The Magen Leadership Program is a 3 week experience of friendship, discovery and awareness in Israel. With an emphasis on Sephardim, Judaism, its’ people, language, history, traditions, heroes, places and values will all be brought to life through meaningful excursions filled with a sense of adventure. MLP participants will enjoy the best that Israel has to offer, with full access to Israel’s most sought after attractions. They will stay in fine accommodations and be treated to Kosher Israeli food and guided luxury transportation throughout the trip. Rabbi Yitzchak Sakhai of S.T.A.R., in addition to adult chaperons and an armed security guard/Medic, will accompany MLP participants. MLP participants will fly from LAX with Israel’s official airline El Al (non stop) to and from Tel Aviv.
- Tazria/Metzorah-April 20, 2018
Friday Candle Lighting: 7:11pm
Shabbat Ends: 8:00 pm
“…and he shall be brought to the kohen.” (14:3)
When a person speaks lashon hara it indicates that he has no concept of the power of speech, that he considers words to be insignificant in comparison to actions. As the nursery rhyme says, “Sticks and stones may break my bones, but words will never harm me.”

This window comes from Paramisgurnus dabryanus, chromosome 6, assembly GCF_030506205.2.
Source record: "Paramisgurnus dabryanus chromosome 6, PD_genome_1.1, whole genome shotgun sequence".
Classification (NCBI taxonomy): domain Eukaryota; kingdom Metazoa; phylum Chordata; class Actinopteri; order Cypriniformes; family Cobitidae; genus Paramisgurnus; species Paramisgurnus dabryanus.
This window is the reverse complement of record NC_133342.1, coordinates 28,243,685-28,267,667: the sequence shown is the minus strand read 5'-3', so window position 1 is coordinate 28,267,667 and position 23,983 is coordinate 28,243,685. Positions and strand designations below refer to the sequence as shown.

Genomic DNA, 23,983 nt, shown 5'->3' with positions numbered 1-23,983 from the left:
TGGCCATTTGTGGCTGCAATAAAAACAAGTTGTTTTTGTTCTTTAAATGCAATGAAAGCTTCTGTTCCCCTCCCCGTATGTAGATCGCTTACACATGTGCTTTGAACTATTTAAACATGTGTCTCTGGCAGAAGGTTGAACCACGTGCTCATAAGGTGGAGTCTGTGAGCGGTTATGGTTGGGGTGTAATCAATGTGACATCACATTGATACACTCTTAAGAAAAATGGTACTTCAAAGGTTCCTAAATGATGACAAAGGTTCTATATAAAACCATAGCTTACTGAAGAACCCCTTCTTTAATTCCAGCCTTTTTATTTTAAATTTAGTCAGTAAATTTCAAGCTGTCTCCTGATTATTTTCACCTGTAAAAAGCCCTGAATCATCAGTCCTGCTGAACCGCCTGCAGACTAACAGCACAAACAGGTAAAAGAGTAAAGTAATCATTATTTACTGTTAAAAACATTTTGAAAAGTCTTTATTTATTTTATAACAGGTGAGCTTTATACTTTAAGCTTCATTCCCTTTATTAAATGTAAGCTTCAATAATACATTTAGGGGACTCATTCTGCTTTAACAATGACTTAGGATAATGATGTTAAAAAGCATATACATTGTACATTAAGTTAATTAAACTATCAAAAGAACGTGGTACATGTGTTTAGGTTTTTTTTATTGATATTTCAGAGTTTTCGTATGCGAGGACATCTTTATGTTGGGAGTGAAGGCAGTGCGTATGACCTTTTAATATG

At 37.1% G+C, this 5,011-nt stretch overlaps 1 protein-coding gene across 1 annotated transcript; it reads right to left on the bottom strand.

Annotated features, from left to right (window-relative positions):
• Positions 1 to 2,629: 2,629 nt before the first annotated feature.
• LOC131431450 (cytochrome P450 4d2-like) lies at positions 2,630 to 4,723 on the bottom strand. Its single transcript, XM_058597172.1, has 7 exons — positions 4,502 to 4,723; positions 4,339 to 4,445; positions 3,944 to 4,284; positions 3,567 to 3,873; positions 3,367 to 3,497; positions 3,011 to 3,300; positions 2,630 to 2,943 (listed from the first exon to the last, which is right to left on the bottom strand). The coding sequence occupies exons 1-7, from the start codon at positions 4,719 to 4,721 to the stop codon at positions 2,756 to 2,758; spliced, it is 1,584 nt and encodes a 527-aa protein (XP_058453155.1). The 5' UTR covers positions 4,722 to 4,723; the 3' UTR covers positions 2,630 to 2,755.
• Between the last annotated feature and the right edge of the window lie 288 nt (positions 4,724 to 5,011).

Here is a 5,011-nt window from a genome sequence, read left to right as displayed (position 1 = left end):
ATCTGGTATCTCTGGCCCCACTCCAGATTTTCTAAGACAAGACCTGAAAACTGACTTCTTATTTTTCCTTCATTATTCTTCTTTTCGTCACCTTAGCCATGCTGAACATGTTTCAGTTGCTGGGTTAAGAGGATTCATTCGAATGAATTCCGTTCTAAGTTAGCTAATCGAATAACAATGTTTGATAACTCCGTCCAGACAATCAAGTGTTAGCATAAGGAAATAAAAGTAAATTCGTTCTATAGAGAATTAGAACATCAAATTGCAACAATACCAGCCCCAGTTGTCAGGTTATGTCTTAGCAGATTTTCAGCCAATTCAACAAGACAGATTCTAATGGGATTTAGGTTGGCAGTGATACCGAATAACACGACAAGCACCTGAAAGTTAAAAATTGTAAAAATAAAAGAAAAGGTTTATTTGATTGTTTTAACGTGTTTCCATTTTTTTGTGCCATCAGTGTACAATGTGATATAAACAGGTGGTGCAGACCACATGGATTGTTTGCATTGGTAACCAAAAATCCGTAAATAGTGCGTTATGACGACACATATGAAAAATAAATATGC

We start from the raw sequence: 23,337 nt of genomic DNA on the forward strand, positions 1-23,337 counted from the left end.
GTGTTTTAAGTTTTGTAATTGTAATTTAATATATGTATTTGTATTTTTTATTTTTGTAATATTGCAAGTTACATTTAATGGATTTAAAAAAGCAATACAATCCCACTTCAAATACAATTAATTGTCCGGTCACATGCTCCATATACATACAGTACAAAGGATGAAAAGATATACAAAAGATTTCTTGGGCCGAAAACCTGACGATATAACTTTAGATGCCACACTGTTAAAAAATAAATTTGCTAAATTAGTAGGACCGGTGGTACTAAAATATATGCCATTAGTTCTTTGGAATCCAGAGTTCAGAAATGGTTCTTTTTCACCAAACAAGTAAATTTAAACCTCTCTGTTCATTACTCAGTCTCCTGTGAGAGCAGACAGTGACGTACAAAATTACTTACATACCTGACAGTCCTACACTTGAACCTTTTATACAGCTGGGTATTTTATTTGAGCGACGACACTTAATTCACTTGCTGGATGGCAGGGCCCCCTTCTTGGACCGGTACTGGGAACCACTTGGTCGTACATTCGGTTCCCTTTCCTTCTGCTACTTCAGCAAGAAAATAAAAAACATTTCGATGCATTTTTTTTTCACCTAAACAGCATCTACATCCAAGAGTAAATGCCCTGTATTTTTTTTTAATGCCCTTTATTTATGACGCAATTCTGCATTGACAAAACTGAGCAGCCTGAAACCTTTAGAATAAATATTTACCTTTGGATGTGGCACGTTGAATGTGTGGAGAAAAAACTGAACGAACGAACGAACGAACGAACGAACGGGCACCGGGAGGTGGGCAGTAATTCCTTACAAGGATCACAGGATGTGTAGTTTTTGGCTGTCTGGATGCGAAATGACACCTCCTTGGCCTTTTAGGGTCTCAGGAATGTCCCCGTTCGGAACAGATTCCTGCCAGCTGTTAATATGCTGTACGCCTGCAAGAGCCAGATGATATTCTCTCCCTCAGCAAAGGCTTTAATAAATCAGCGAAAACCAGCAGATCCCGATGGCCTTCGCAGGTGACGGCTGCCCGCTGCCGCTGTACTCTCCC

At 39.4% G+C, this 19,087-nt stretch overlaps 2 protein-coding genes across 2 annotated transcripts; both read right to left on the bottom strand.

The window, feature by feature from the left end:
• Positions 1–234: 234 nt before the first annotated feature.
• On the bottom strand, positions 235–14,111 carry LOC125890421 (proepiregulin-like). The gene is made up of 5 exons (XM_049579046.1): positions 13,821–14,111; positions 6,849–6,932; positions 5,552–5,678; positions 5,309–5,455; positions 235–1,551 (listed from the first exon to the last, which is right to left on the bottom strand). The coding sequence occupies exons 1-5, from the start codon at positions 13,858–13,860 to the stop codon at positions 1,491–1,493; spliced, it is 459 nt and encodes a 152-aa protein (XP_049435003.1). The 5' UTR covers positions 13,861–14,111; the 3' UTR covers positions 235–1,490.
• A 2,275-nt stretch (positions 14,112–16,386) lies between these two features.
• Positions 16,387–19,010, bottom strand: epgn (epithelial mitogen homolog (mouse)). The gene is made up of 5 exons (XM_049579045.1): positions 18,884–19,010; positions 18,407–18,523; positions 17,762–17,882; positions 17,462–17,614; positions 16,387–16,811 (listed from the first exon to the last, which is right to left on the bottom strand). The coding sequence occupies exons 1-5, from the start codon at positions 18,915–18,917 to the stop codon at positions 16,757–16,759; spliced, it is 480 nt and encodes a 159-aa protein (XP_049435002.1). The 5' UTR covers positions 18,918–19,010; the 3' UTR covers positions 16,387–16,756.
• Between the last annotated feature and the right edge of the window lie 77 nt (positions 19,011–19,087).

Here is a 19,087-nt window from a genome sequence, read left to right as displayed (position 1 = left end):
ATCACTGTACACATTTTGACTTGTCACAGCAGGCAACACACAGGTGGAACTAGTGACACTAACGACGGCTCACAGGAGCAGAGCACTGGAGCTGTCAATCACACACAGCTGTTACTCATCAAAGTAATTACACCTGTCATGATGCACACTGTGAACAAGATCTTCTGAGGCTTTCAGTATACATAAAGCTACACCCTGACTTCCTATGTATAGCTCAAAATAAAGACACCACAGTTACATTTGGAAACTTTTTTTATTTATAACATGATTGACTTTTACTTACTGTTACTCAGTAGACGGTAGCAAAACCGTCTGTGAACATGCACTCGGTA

Nothing could be further from the truth. When a person speaks evil he awakes a “prosecutor” in Heaven, not only against the target of his speech, but also against himself. An angel stands by the side of each of us, recording our every word. In order to teach those who speak slander the power of just one word, the Torah instructs that the offender be brought to the kohen. But, even as he is on his way to the kohen, his body covered with tzara’at for all to see, until the kohen actually pronounces the word “Impure!” he is still considered pure. Similarly, he cannot regain his former status, although his disease has healed completely, until the kohenagain pronounces him to be spiritually pure. From this we learn that the speaker of lashon hara is taught to reflect on the power of each and every word. For with one word he can be made an outcast, and with one word he can be redeemed.
- Source: based on Ohel Yaakov